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On the edge
post Aug 2 2014, 08:12 AM
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QUOTE (Biker1 @ Aug 2 2014, 08:43 AM) *
I have, for reasons I will not go into here, had to call an ambulance to people many times.
In all that time I have never had to wait more than 15-20 mins. And usually much less than that.

That's good to hear.

Its may be more intensive reporting and an incremental increase in our expectations that mean we hear more about the issues. They were probably always there.

Another 'today' problem is the business trait of pumping sunshine generally to justify management changes, the 'our new Agency will deliver faster/better/more service at a lower cost', whereas before, the service just got on and did the job.

I have similar reasons for experiencing the service personally and was frankly amazed (and very pleased) with what they managed to do at the side of the road. Whereas my old family ambulance driver would have just put me in the back and taken me to A&E, today real treatment starts when they arrive. As usual, the front line carry on regardless...thankfully!


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JeffG
post Aug 2 2014, 08:35 AM
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QUOTE (Gazzadp @ Aug 1 2014, 08:46 PM) *
When in town today a guy collapsed whilst in Boots, the shop staff and security guard were quick to try and help the person who was unconscious, they dialed 999 and requested an Ambulance.

I just hope the guy is OK as it took over an hour for that Ambulance to arrive at Boots.

Just wondering how you know all that. Were you there in the store? Are you sure a paramedic wasn't dispatched by car much earlier, and then decided that an ambulance was needed?

An hour seems an extraordinarily long time for a first response.
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Turin Machine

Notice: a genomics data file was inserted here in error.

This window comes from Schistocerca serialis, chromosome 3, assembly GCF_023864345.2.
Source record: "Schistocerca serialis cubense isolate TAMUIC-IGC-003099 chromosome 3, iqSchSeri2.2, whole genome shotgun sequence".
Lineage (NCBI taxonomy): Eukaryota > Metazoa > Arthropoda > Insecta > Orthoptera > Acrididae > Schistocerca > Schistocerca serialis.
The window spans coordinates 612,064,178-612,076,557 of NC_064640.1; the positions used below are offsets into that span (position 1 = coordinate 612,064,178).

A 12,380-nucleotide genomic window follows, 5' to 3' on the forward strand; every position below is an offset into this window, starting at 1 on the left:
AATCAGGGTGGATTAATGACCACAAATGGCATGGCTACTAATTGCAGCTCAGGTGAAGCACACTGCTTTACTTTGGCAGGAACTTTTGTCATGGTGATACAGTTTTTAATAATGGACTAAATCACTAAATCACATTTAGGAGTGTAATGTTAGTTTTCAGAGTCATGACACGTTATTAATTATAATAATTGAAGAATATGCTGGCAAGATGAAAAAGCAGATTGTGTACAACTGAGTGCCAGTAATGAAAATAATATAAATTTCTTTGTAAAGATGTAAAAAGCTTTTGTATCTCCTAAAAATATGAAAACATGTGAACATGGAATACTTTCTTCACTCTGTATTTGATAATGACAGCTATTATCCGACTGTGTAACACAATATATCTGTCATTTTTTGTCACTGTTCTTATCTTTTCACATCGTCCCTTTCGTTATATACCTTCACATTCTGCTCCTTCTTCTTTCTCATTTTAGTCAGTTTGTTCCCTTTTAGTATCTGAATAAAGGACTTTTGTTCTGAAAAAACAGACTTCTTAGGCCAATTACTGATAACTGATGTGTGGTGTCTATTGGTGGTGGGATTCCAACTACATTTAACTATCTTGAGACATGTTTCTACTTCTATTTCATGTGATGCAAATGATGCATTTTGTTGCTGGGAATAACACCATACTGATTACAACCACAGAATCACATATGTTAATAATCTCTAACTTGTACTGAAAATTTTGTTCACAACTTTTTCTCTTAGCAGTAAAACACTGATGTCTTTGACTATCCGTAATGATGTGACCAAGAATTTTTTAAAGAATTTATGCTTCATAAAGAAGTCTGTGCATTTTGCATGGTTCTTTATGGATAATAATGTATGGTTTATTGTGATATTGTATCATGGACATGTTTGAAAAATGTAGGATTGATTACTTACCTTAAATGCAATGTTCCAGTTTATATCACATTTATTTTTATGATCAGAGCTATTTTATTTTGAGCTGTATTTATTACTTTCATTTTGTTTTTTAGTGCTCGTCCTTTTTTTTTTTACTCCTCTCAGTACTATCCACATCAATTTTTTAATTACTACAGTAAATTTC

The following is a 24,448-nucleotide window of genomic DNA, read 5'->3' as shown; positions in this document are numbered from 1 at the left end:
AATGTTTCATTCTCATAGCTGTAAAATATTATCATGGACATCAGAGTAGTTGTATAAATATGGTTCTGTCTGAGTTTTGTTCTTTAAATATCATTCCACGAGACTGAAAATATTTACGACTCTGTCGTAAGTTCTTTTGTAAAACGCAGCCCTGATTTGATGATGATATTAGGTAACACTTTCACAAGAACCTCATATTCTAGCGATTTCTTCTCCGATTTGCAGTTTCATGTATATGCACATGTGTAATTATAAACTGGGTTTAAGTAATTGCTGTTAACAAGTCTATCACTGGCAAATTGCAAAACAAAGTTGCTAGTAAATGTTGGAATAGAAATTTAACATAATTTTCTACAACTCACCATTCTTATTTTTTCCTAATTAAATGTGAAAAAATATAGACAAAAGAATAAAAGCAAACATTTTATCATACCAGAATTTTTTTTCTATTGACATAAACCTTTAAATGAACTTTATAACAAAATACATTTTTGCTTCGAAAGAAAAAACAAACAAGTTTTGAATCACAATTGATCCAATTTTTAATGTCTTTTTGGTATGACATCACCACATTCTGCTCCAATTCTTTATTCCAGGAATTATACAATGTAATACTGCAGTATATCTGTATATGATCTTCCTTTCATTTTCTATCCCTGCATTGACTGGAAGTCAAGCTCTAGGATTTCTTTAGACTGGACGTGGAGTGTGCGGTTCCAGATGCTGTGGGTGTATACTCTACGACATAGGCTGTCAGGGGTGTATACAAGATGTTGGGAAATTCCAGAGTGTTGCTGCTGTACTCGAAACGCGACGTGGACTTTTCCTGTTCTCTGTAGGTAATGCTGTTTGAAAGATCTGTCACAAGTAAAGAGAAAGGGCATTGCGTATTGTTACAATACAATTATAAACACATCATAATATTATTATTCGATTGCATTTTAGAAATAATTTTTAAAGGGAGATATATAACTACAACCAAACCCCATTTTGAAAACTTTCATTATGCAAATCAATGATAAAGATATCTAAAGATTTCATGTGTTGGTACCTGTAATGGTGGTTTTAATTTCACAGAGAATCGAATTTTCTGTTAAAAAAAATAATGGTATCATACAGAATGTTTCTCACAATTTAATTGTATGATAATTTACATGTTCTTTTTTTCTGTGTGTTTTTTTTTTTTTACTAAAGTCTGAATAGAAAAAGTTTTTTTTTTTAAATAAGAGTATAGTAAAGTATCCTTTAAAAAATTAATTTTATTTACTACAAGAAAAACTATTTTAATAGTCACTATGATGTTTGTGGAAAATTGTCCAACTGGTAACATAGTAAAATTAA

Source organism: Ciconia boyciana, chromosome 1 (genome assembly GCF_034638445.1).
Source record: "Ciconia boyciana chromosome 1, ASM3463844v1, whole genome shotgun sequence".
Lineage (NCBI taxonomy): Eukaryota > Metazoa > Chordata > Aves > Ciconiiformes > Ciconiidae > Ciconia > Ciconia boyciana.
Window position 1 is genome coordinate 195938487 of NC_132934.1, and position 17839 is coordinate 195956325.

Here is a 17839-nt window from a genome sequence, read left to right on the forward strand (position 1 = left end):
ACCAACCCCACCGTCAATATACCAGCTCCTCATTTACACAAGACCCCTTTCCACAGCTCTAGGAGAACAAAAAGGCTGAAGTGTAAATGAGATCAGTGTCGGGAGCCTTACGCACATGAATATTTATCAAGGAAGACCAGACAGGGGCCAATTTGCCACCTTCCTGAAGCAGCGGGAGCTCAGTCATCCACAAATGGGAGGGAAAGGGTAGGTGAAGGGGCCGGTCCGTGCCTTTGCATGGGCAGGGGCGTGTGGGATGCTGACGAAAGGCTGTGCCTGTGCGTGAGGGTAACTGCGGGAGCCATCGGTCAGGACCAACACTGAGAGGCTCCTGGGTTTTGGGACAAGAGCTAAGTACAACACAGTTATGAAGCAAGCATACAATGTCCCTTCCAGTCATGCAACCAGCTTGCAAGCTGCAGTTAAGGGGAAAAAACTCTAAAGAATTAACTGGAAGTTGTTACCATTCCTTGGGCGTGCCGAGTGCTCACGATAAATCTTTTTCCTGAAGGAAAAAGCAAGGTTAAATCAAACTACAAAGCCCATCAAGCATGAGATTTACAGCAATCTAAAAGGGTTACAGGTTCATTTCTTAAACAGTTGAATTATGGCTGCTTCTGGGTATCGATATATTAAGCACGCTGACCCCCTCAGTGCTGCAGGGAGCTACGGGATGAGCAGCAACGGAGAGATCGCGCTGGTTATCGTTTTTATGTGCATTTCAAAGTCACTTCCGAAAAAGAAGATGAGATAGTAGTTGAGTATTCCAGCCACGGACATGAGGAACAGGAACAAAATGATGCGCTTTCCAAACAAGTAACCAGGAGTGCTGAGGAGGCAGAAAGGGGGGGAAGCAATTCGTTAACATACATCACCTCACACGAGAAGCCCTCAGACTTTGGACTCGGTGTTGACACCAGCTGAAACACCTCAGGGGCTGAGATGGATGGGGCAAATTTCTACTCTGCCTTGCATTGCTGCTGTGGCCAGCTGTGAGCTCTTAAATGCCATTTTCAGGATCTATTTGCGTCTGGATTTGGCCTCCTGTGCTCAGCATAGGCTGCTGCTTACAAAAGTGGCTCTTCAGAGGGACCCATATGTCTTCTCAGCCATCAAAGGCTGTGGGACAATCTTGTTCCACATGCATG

post Aug 2 2014, 08:41 AM
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Took them less than seven minutes to get to me.


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Biker1
post Aug 3 2014, 07:57 AM
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QUOTE (On the edge @ Aug 2 2014, 09:12 AM) *
I have similar reasons for experiencing the service personally and was frankly amazed (and very pleased) with what they managed to do at the side of the road. Whereas my old family ambulance driver would have just put me in the back and taken me to A&E, today real treatment starts when they arrive. As usual, the front line carry on regardless...thankfully!

That is very true.
Ones chance of survival are much greater these days due to the treatment that can be given before going to hospital.
In addition to this of course we now have the Air Ambulance.
It irks me greatly that this indispensable service relies on donations rather than government money to survive.
Being a motorcyclist I regularly contribute and so should others.
You never know when you may need it, motorcyclist or not!
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On the edge
post Aug 3 2014, 06:13 PM
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There is something else bikers seem to do for the NHS without too many people noticing, that's rushing donor organs and bloods from place to place. I worked with someone who did this as a volunteer; we only found out by chance!